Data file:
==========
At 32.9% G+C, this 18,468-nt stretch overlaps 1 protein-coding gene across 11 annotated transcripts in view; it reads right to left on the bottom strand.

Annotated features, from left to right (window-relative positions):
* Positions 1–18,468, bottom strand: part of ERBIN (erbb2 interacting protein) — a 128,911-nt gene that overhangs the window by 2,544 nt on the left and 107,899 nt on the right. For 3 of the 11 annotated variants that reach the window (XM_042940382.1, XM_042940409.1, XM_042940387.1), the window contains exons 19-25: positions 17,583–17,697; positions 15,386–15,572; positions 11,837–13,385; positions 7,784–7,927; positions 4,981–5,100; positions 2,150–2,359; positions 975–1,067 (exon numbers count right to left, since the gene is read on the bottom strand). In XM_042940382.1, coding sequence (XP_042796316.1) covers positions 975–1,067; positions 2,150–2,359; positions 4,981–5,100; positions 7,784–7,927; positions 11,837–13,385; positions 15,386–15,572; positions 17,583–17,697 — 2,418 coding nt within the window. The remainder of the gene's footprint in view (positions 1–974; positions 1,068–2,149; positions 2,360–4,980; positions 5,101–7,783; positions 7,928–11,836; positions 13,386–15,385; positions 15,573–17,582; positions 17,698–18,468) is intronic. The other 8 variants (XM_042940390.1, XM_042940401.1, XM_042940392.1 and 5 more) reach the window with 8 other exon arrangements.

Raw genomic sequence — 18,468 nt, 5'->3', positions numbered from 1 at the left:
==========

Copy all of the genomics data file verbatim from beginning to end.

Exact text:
At 32.9% G+C, this 18,468-nt stretch overlaps 1 protein-coding gene across 11 annotated transcripts in view; it reads right to left on the bottom strand.

Annotated features, from left to right (window-relative positions):
* Positions 1–18,468, bottom strand: part of ERBIN (erbb2 interacting protein) — a 128,911-nt gene that overhangs the window by 2,544 nt on the left and 107,899 nt on the right. For 3 of the 11 annotated variants that reach the window (XM_042940382.1, XM_042940409.1, XM_042940387.1), the window contains exons 19-25: positions 17,583–17,697; positions 15,386–15,572; positions 11,837–13,385; positions 7,784–7,927; positions 4,981–5,100; positions 2,150–2,359; positions 975–1,067 (exon numbers count right to left, since the gene is read on the bottom strand). In XM_042940382.1, coding sequence (XP_042796316.1) covers positions 975–1,067; positions 2,150–2,359; positions 4,981–5,100; positions 7,784–7,927; positions 11,837–13,385; positions 15,386–15,572; positions 17,583–17,697 — 2,418 coding nt within the window. The remainder of the gene's footprint in view (positions 1–974; positions 1,068–2,149; positions 2,360–4,980; positions 5,101–7,783; positions 7,928–11,836; positions 13,386–15,385; positions 15,573–17,582; positions 17,698–18,468) is intronic. The other 8 variants (XM_042940390.1, XM_042940401.1, XM_042940392.1 and 5 more) reach the window with 8 other exon arrangements.

Raw genomic sequence — 18,468 nt, 5'->3', positions numbered from 1 at the left: